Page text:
Launches New Site To Compete With… Well,

from the funny-how-that-works dept

If you read what we discuss about competition and innovation around here, it’s no surprise that we believe that a company that is simply resting on its laurels is going to eventually be in trouble. That’s why one of the most interesting things a company can do is cannibalize its own offerings. Intel famously does this on a regular basis. Basically, the lesson is clear: if you aren’t willing to cannibalize your own offerings, someone else will do it for you. It’s a lesson that plenty of big companies don’t like to learn — but they all learn it eventually when the competition eats their lunch. That’s why it’s always fascinating to see the ways that companies try to stave this off. One of the more interesting ideas that probably makes sense for some larger companies is to build a separate group, whose job is effectively to act as the competition. Let them develop the next great competitive advantage — and if it destroys your existing business, better that it’s done by your company than someone else’s. It looks like Amazon may be practicing a bit of this concept by launching a brand new shoes and handbags store, that looks like it has nothing to do with They named it something different ( and built the site up from scratch, not relying on Amazon’s e-commerce or search tools (they do use Amazon’s distribution and warehouse system, however). Looking at the website, you’d have no idea it was related to Amazon at all.

While many people will point out that this is really more an attempt to compete with marketplace leader Zappos in the shoes and handbags e-commerce world, it’s even more interesting as a case study of Amazon competing with itself. Amazon already has a shoes and handbag store on their main site — but this is entirely different. It’s also interesting because Amazon is still often considered the e-commerce company that has the most advanced e-commerce system. Despite years to try to catch up, few other sites offer nearly as much functionality. In fact, Amazon has made good money over the years reselling their platform to other sites who want to just leverage Amazon’s expertise in e-commerce software — yet, Amazon itself decided to build a new system from scratch for this offering. It’s definitely going to be worth watching how this evolves, and whether Amazon and Endless learn from each other, or continue down separate paths.

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Comments on “ Launches New Site To Compete With… Well,”

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Anonymous Coward says:

just checked it out and agree with #5 that they are lacking some major brands, including many of the popular premium and high fashion brands that Zappos has (Camper,Diesel,Fluevog,Miss Sixty, Very Wang etc.). that being said, I really like the shopping interface. it’s easy to see why they wanted to reinvent the shopping engine from scratch–they’ve built a clean, web 2.0 site that is a big step up from both Zappos and Amazon. It’s AJAX-y, media rich, replete with visual effects and a killer selection tool. it could be we’re looking at the future of Amazon’s shopping interface …

Anonymous Coward says:

Re: Not built from scratch

The site uses a seperate web server application layer including new presentation widgets and rendering, but places calls to the same underlying ecommerce services.

The checkout pipeline is currently a customization of the UI used to build the third party sites (Target, Bebe, Bombay, Mark’s & Spencer’s, NBA-Store, etc), but will be moved to its own workflow/format/presentation in the next 6-9mo.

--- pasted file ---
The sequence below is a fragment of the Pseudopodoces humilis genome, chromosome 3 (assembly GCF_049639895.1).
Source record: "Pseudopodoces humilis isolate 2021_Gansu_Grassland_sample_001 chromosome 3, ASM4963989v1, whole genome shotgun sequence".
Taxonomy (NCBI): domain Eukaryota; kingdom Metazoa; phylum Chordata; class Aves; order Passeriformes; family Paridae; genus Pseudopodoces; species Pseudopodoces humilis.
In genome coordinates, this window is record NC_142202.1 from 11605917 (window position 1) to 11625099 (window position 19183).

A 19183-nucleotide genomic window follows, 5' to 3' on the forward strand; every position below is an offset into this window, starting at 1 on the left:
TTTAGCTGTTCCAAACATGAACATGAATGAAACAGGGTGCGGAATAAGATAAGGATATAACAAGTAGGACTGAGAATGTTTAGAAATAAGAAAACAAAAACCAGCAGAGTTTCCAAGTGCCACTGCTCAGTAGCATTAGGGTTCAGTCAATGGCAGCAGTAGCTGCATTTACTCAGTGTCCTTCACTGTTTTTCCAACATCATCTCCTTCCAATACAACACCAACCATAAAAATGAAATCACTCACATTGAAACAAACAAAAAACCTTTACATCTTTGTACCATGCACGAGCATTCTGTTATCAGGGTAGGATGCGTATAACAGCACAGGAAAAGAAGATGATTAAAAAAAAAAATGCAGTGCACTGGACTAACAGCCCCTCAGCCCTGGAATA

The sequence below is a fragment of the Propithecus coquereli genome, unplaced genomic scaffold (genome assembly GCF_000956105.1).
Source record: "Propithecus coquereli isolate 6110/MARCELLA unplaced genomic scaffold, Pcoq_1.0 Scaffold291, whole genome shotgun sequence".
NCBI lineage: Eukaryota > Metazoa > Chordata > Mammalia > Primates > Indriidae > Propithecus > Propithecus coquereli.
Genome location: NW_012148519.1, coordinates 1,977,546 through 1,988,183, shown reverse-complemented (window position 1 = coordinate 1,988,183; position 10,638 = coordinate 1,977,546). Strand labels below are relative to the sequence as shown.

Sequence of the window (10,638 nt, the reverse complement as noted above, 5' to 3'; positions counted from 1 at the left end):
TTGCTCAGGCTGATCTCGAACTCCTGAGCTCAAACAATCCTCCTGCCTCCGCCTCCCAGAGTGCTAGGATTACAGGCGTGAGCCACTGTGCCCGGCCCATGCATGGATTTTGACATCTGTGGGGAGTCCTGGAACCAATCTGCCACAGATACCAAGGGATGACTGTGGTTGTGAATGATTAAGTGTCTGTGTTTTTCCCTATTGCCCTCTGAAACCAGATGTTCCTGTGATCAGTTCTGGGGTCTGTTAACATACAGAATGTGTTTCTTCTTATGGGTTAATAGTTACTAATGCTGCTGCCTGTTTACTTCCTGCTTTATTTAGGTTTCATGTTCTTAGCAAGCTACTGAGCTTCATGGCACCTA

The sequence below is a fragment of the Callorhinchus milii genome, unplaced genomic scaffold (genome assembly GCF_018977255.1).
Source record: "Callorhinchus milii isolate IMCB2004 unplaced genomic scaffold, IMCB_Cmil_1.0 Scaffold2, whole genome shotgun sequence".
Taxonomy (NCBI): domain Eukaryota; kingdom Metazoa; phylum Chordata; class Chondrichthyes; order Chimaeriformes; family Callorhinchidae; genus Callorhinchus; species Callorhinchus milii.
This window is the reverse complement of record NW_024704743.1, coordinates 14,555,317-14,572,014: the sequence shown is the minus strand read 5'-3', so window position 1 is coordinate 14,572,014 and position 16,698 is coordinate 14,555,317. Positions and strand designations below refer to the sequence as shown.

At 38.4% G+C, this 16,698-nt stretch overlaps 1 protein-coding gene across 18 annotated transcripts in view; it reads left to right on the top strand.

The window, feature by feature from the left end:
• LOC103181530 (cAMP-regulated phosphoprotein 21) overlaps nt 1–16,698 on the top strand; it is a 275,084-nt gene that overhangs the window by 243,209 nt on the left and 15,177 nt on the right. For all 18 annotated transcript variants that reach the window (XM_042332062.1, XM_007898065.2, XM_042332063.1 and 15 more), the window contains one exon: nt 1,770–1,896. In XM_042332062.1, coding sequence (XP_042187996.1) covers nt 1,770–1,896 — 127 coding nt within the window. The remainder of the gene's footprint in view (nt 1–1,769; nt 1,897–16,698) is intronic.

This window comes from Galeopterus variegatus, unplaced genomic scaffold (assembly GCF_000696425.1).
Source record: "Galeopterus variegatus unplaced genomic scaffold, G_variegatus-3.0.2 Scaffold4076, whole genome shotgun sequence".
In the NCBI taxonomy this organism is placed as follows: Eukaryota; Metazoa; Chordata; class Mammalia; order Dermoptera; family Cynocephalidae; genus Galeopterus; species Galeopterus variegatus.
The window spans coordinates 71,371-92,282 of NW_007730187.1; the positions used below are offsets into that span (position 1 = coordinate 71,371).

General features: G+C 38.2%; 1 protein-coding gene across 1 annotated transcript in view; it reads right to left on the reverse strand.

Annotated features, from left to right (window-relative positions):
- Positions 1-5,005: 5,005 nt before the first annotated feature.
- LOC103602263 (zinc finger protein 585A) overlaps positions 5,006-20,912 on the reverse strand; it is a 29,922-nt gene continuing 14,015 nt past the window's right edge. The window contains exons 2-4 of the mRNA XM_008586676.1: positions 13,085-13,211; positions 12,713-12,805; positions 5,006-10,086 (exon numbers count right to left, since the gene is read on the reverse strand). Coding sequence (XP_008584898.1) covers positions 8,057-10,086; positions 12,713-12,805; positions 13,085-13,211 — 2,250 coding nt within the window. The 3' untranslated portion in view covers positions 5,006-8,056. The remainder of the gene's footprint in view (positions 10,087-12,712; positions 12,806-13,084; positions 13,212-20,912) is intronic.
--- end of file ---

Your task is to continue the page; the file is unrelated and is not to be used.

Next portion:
cycloscott says:

No surprise

Just take a look at the Zappos interface. Fugly. Now take a look at Piperlime (Gap’s foray into the market), and Endless. Much more content driven with Ajax and a semblence of order about them.

Yeah, neither one matches the volume of choice of Zappos, yet. But as they ramp up, I fully expect to see more and more manufacturers.

Wolff000 says:

Nice and Shiny

As stated it is actually a very nice site with some flashy and useful tools. I like flashy as long as it’s useful and doesn’t bog down my pc trying to run it. I think this is Amazon’s way of testing new ideas without ticking off Amazon customers. If they were to make major changes to the site than a lot of people would be really put off. Most folks don’t like change. They did it the smart way by creating a different site with no customer base yet and testing new ideas there. I think a lot of the tools that Amazon doesn’t have and endless does will slowly migrate to Amazon. They just want to work out the kinks and see how the public takes it. Just my 2 cents and I could very well be completely off base.

Bench says:

Props to #13 for the tip-off and #11 for the rationale. Again, I think we’re getting a glimpse of the future of Amazon.

On another note: competing with oneself isn’t unusual at all. Private label products from mayonnaise to carpeting are usually produced by a company that also promotes its own national brand.

What’s interesting here is that Amazon is “private-labelling” its core E-commerce and logistics platforms instead of the products themselve — also not a brand-new concept, but intriguing nonetheless …

Michael C. Neel (user link) says:

Not competition

Everyone repeat with my, “there is no such thing as channel cannibalization” – a customer is a customer period.

Amazon for years have been investing in SOA for others to build stores around their products and services. Why not use it themselves?

For the types of people (persona) looking for designer handbags and shoes, is the shopping experience the one they are looking for? No, that’s pretty clear. Using SOA to build an experience your customers are looking for is exactly what technology is supposed to be doing.

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